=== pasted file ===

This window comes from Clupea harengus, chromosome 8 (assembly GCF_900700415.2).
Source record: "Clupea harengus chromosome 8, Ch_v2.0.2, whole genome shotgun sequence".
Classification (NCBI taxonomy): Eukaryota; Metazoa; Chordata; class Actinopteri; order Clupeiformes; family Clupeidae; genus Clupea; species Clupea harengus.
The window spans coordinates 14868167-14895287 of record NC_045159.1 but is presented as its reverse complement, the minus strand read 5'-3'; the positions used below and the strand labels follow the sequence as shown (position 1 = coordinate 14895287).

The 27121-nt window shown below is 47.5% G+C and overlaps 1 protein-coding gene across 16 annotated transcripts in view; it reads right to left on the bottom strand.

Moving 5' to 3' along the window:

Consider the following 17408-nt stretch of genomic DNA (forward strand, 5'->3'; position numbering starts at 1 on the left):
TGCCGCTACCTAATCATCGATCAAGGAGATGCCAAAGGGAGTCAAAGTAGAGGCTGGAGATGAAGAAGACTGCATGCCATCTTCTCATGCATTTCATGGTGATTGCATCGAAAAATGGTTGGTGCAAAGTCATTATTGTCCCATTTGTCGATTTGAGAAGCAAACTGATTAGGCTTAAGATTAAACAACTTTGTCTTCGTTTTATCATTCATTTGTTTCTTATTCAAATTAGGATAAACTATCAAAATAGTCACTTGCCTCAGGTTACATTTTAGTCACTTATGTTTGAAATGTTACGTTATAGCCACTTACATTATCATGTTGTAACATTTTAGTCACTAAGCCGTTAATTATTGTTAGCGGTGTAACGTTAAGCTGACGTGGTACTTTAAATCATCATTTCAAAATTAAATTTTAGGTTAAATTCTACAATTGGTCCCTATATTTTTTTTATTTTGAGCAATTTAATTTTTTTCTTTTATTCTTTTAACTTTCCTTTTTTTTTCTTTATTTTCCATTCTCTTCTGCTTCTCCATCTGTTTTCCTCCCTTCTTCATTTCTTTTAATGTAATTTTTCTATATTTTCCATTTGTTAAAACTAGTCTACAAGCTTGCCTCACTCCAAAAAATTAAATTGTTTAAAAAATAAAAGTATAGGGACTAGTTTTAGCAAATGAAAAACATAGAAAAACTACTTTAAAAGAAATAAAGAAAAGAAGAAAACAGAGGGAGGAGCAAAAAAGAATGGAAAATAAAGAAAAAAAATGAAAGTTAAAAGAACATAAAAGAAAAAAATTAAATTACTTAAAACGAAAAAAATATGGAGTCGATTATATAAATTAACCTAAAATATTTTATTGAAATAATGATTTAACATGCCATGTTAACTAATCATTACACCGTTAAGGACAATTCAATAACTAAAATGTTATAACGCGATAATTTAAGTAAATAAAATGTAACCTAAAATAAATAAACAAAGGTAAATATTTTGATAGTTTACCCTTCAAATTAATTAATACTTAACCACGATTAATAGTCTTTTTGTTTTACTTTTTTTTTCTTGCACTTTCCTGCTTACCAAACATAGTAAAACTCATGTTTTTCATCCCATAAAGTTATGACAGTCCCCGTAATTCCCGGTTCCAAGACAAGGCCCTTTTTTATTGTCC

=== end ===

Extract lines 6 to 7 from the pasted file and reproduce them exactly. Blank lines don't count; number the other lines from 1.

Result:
Moving 5' to 3' along the window:

Consider the following 17408-nt stretch of genomic DNA (forward strand, 5'->3'; position numbering starts at 1 on the left):